Inspiration often strikes at interesting times, doesn’t it?
As I was standing in line at my favorite burrito place recently, I realized the brilliance of their methodology. I love that place because I enjoy selecting my blend of ingredients and creating a uniquely personalized and tasty lunch.
This all being said, there are limited options on the burrito bar—five choices of proteins, four choices of salsa, two choices of rice, guac or no guac (ahem, guac please!), and some other carefully chosen add-ons. Someone has meticulously tested all the possible combinations and permutations (can this be my job in a future life?), predetermined the structure, and they can confidently let the customers pick and choose knowing that it’s still going to lead to smiles, fullness, and high satisfaction levels.
So … this led me to think about how higher education could take this wisdom and translate it to a student experience that grows prepared and confident alumni. Can we provide both the choice and structure that allows ALL our students to build their own amazing burritos? What would that take? What would be required of us?
There’s only so much room on the burrito bar! Research tells us that too much choice is overwhelming, leads to indecision, and reduces of happiness (Schwartz, 2005) – but choice also provides a personalized experience and a motivation to engage (Marzano, 2010). In order to offer the optimum amount of choice, the institution needs to be laser-focused on some key experiences that it does well and then feature them front-and-center on the menu.
At Nazareth, we are all about experiential learning menu options—both the pre-professional kind (internships, practicum, student teaching) and the civic engagement kind (community service, service learning). We know they are high-impact practices (Kuh, 2008), and we’ve invested in earlier interactions and personalized career coaching to deliver a high-quality experience. This formula also allows us to notice when some of our students are missing key ingredients and reminds us to focus on accessibility and affordability so that everyone leaves with a full belly.
Once you’ve determined the options on your burrito bar, the remaining challenge is to provide a better dining experience that ensures students know how to order and, equally significant, they understand that a fat burrito is a better burrito.
At Nazareth, we have found that building a better college experience requires process integration, data capture, communication, and structure behind the scenes so that we know who’s cooking which ingredients and we are able to present a cohesive menu.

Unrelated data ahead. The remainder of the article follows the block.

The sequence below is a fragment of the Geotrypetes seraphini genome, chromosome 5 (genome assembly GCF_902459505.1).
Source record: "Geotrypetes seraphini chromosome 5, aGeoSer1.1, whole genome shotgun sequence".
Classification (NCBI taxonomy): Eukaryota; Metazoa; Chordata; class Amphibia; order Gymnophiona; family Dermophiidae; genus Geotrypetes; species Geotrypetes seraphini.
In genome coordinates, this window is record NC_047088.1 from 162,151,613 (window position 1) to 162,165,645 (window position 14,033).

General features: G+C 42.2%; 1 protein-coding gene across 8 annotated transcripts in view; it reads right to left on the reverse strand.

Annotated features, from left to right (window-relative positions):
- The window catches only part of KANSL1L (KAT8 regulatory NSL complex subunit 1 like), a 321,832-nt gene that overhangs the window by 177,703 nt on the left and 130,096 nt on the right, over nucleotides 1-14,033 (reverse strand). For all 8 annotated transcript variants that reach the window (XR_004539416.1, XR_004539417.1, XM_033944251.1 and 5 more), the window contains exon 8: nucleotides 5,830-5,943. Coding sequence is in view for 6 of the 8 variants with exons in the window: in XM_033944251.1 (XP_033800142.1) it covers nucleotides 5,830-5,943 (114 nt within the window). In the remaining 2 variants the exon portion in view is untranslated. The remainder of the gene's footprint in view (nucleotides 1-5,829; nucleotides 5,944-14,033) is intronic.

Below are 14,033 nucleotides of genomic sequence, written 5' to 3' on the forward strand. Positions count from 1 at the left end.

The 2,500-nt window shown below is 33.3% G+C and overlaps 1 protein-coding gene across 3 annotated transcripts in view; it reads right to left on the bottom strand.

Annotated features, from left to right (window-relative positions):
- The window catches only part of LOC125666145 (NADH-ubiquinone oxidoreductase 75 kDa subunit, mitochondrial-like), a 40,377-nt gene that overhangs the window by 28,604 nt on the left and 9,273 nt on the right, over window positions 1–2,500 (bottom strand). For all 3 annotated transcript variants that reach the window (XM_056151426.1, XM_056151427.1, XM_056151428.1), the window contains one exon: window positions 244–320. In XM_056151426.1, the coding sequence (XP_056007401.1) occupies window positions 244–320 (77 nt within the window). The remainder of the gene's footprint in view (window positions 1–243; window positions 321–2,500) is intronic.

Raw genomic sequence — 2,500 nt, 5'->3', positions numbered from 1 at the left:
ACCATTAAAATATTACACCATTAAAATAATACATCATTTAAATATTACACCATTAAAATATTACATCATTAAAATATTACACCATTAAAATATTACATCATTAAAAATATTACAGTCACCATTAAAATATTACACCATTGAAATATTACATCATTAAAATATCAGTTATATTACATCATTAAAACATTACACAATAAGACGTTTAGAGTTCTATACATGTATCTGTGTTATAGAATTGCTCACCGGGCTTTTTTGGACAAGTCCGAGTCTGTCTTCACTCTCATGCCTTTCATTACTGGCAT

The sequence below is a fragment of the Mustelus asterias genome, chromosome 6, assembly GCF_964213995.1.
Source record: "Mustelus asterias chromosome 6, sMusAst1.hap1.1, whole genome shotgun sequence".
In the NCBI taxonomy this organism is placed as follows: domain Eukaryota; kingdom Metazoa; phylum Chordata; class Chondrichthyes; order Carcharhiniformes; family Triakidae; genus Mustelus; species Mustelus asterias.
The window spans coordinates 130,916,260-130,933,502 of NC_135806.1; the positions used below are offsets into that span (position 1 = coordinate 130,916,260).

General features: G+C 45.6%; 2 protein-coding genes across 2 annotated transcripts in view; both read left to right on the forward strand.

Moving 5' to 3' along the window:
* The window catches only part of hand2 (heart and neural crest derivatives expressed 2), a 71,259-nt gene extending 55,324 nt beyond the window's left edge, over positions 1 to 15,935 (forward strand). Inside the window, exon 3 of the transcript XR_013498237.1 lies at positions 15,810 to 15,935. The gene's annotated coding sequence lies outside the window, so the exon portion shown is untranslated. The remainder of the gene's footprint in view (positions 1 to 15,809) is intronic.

It often feels like students (and colleges) put curriculum, career, and community engagement in siloes, like plastic plates with partitions. Students know they need to do the curriculum piece in order to get their degree. Yes, thinking about career and community engagement are important, but they are often in the “when you have time/if you have time” category. This can lead to a mediocre kid-menu burrito only containing one or two ingredients.
The faculty and staff making the ingredients on the bar need to be familiar with each other’s offerings. Together with some intentional built-in touch points throughout a student’s time with us (using people and systems/technology), we can check on the burrito construction and encourage testing and trying (hey, they’re paying for all the toppings – it’s good to remind them to get their money’s worth). We can be champions for overlapping the silos, for breaking down the partitions on the plastic plate and embracing a roll-it-all-up-together approach.
WRAPPING IT UP
Think about the students you know who really made the most of their collegiate experience—they passionately engaged in the classroom, they took a student club to a new level or won leadership awards for their contributions as an RA, they used your office early and often and completed several internships. I call these students “Triple Threat” grads – they made and ate their burritos with gusto and can elegantly articulate and translate these experiences to their next steps post-graduation. When you’ve carefully crafted and made possible some amazing options, students can’t wait to jump in and start building. If your structure encourages a cohesive integration and the overlap feels like it’s happening naturally, you’ll find that your students not only make some magical combinations, but they go and tell the rest of the world about it.
How’s the burrito building going at your school? I’d love to share ideas on both choice and structure.
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